Carpetbaggers: Christian Exodus is a movement of politically active believers who wish to establish a government that operates on biblical principles—as they interpret them. The group has its eye on several counties in South Carolina (it is mum about which ones), and hopes members move there and take over the city councils, school boards and sheriffs’ offices. The long-term goal? A takeover of the whole state. (Los Angeles Times, August 28).To our readers: When you access amazon.com from the Century's Web site, the Century earns a percentage of each sale. Thank you!
A missionary friend was scheduled to speak about his mission work at a distant church. He got up before daybreak that Sunday morning and drove 300 miles, preached at two services and spent the afternoon speaking with members of the congregation. As he was leaving that evening, the treasurer of the church gave him an envelope, which he tucked in his pocket for the ride home. It was very late when he returned home. As he undressed, he remembered the envelope. He turned on the light in the bathroom and opened it. Out fell a check with his name written on it in bold letters. Under his name were the words: A million thanks! It was signed by the treasurer.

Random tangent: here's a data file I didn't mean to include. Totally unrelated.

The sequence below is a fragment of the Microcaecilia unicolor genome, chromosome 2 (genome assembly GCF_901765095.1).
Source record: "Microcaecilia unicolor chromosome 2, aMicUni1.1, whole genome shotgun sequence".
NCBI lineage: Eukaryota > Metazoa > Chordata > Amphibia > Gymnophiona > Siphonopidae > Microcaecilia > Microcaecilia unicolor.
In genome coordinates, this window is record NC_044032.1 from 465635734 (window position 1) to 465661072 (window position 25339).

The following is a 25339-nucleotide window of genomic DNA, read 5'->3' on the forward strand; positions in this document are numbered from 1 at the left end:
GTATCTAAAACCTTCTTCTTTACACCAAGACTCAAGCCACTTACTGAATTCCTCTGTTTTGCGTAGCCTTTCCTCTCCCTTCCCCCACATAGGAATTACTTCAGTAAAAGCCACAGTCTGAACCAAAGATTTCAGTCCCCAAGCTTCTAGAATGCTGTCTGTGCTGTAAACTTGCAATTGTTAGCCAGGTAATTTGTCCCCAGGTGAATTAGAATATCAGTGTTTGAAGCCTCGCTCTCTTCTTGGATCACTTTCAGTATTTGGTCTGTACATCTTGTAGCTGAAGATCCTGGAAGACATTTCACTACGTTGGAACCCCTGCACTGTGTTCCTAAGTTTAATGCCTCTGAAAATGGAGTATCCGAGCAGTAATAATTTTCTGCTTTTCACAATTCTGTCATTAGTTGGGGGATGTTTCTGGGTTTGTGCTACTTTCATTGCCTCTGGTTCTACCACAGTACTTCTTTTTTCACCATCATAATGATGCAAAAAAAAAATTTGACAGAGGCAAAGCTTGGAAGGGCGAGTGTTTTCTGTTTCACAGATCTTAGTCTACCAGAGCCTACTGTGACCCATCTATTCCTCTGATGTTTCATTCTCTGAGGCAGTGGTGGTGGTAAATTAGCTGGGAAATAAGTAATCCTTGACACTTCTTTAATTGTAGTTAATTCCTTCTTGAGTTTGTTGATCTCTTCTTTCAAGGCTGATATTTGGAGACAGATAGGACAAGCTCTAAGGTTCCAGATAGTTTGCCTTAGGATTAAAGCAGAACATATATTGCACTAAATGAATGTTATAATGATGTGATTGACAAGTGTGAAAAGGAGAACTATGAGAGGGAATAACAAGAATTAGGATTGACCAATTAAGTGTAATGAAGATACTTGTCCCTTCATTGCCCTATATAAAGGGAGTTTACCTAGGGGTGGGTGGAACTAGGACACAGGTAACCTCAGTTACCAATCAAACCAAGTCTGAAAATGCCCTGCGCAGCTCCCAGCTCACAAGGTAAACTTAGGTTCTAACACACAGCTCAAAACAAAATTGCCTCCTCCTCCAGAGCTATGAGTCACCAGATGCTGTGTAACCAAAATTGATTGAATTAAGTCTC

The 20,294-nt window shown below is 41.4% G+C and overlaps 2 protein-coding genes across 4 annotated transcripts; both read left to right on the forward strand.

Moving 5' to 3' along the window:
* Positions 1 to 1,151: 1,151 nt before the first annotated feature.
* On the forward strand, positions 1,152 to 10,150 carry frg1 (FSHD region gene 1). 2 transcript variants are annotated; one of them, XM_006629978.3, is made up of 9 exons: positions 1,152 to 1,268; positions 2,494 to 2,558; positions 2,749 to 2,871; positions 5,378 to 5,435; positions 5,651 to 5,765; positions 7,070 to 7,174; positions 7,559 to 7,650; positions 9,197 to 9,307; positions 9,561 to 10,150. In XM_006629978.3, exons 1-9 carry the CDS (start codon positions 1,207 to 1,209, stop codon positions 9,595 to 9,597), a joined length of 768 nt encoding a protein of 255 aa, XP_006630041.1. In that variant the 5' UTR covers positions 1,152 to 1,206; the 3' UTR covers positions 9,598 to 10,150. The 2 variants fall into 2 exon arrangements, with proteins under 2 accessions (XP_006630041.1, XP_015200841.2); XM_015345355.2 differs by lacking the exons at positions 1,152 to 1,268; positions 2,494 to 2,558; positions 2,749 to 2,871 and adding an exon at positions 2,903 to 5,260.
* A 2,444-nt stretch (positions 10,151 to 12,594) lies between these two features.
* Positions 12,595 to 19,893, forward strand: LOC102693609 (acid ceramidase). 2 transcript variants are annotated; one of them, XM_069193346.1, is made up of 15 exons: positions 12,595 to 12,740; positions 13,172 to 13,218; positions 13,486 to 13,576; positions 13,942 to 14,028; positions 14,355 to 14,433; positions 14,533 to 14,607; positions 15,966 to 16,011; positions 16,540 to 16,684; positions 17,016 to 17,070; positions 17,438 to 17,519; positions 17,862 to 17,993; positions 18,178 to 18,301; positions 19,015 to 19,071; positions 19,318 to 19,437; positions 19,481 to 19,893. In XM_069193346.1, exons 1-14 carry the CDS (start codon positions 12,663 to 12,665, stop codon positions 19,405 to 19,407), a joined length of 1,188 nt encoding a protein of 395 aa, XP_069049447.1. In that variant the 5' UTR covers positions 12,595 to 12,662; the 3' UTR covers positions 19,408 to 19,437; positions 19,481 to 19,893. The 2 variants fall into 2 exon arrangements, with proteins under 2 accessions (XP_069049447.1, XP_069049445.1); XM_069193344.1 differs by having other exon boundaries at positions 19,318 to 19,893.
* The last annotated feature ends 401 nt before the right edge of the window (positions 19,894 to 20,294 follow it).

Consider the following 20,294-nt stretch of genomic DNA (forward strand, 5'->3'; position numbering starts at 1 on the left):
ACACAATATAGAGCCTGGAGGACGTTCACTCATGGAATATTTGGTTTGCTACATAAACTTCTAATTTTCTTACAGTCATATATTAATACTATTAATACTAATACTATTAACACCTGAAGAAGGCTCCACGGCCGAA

The first Sunday of October is World Communion Sunday. Christians around the world remember that we are linked with brothers and sisters of all colors and languages. There is no better time to remind ourselves of this truth than in these days, when so much of the world is divided into a multitude of warring camps.
Everything In BetweenSelf-released, Christian rockDanny OertliBalancing all-American rock with ballads, Danny Oertli is a Christian musician with a difference. When he sings "Thank You, Jesus, for keeping hope alive" on "Mommy Paints the Sky," he know what he's singing about—the song is inspired by the death of his high-school sweetheart, who had become his wife. In the same album, Oertli proves he can rock in "Fight for Me" (with its dirty Wurlitzer electric piano) and in the breathless, pulsing "Nothing."